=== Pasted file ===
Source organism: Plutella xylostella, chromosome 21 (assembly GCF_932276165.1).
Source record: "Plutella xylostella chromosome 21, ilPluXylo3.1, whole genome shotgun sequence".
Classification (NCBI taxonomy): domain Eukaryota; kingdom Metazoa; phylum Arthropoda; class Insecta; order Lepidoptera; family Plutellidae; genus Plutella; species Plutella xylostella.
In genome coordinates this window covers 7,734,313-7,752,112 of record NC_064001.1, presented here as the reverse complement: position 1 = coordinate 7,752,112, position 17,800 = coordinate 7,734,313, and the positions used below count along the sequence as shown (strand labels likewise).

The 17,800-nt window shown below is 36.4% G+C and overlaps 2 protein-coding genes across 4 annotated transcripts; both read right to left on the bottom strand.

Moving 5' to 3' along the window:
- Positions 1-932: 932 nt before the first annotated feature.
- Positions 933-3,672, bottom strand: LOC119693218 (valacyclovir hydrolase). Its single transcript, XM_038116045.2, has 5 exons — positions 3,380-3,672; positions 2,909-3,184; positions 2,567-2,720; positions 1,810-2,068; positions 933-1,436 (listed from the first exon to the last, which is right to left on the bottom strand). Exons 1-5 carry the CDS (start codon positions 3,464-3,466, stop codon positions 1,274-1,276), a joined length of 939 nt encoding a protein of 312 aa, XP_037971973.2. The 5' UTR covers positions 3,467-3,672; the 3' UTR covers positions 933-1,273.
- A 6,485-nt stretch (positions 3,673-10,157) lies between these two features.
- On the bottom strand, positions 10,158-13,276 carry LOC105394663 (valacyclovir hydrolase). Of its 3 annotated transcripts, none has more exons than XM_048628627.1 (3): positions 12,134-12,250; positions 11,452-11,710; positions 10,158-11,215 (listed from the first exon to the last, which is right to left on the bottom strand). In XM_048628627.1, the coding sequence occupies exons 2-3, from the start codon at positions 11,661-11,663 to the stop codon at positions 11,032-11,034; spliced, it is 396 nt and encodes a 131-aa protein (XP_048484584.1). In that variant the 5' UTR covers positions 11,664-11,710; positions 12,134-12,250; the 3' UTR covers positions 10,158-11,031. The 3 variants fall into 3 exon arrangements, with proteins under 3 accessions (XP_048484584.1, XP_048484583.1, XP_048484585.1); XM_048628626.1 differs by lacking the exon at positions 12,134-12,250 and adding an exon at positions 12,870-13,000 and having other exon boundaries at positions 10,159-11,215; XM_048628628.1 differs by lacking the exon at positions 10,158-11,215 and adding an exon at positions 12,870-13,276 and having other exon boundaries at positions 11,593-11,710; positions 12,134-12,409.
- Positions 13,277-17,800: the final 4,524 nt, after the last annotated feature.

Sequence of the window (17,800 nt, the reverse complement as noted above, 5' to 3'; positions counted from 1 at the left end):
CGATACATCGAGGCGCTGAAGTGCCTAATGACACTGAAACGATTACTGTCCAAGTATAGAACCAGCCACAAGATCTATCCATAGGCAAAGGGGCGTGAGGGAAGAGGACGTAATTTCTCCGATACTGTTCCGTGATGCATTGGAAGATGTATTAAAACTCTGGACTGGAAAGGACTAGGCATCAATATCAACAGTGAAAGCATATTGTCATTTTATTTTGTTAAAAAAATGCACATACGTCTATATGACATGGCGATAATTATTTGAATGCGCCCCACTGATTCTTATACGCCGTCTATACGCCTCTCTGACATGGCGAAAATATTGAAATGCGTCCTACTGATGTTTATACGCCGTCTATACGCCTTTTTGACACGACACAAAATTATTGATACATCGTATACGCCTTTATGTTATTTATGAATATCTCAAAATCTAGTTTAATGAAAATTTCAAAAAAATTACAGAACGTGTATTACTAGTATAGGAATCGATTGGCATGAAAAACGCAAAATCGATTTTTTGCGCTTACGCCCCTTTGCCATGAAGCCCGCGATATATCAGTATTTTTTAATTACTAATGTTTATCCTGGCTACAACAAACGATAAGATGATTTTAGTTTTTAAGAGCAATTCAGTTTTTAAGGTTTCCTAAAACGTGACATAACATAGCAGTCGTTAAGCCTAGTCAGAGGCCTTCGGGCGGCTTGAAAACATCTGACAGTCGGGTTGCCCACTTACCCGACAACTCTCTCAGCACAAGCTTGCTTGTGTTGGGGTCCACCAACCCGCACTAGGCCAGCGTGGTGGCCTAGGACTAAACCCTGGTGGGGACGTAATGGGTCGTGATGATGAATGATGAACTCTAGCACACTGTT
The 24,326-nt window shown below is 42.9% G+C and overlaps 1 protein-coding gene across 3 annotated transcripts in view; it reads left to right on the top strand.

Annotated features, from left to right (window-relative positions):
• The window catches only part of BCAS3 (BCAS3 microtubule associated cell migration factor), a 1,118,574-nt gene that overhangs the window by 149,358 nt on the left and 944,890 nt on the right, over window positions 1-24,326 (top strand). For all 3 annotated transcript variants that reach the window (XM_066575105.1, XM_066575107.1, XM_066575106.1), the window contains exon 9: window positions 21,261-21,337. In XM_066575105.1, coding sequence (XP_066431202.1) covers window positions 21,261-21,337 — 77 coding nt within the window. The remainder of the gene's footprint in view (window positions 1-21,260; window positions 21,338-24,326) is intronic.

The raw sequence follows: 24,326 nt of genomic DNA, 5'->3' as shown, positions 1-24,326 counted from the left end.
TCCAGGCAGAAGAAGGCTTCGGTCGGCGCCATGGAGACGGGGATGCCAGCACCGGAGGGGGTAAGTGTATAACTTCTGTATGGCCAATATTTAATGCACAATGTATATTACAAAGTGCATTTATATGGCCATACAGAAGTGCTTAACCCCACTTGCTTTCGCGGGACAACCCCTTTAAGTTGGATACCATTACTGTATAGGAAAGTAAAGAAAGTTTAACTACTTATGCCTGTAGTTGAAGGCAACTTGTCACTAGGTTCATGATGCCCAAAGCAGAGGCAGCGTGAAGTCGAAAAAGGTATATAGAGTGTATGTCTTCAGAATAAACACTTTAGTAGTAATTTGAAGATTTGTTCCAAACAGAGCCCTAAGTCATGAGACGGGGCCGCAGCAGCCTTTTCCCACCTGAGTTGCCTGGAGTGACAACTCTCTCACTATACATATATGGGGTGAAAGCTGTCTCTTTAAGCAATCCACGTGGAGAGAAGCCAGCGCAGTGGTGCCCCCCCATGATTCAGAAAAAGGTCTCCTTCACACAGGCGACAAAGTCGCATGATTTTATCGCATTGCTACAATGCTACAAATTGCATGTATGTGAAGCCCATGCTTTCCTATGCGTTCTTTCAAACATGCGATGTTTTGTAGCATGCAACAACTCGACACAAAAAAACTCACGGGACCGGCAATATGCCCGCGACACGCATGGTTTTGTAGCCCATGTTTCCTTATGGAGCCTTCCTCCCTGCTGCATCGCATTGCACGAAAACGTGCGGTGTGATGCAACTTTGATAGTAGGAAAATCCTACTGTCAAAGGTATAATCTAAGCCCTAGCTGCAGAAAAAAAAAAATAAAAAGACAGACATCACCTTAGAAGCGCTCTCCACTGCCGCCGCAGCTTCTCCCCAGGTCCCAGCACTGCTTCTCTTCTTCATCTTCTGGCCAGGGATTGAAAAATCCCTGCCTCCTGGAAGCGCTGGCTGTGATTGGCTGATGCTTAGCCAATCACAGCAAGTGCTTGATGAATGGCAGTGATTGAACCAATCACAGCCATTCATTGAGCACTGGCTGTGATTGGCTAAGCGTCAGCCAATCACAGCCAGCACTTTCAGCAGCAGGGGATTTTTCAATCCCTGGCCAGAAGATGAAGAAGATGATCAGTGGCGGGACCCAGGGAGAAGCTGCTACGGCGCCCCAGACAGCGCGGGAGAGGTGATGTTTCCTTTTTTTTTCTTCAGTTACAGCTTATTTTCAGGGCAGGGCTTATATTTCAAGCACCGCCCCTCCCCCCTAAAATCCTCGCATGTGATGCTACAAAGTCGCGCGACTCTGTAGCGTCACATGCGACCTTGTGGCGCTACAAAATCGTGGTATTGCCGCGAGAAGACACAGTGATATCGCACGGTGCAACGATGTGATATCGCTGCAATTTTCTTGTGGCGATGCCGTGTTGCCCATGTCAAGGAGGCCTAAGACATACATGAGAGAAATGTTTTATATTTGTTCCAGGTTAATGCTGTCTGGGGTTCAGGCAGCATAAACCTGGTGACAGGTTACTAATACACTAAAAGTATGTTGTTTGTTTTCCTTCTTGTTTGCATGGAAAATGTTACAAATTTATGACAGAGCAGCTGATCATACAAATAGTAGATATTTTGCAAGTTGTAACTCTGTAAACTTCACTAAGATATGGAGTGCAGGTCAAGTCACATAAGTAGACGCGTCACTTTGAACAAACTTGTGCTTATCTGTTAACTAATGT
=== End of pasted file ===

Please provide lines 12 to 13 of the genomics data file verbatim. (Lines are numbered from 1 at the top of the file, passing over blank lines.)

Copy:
Sequence of the window (17,800 nt, the reverse complement as noted above, 5' to 3'; positions counted from 1 at the left end):
CGATACATCGAGGCGCTGAAGTGCCTAATGACACTGAAACGATTACTGTCCAAGTATAGAACCAGCCACAAGATCTATCCATAGGCAAAGGGGCGTGAGGGAAGAGGACGTAATTTCTCCGATACTGTTCCGTGATGCATTGGAAGATGTATTAAAACTCTGGACTGGAAAGGACTAGGCATCAATATCAACAGTGAAAGCATATTGTCATTTTATTTTGTTAAAAAAATGCACATACGTCTATATGACATGGCGATAATTATTTGAATGCGCCCCACTGATTCTTATACGCCGTCTATACGCCTCTCTGACATGGCGAAAATATTGAAATGCGTCCTACTGATGTTTATACGCCGTCTATACGCCTTTTTGACACGACACAAAATTATTGATACATCGTATACGCCTTTATGTTATTTATGAATATCTCAAAATCTAGTTTAATGAAAATTTCAAAAAAATTACAGAACGTGTATTACTAGTATAGGAATCGATTGGCATGAAAAACGCAAAATCGATTTTTTGCGCTTACGCCCCTTTGCCATGAAGCCCGCGATATATCAGTATTTTTTAATTACTAATGTTTATCCTGGCTACAACAAACGATAAGATGATTTTAGTTTTTAAGAGCAATTCAGTTTTTAAGGTTTCCTAAAACGTGACATAACATAGCAGTCGTTAAGCCTAGTCAGAGGCCTTCGGGCGGCTTGAAAACATCTGACAGTCGGGTTGCCCACTTACCCGACAACTCTCTCAGCACAAGCTTGCTTGTGTTGGGGTCCACCAACCCGCACTAGGCCAGCGTGGTGGCCTAGGACTAAACCCTGGTGGGGACGTAATGGGTCGTGATGATGAATGATGAACTCTAGCACACTGTT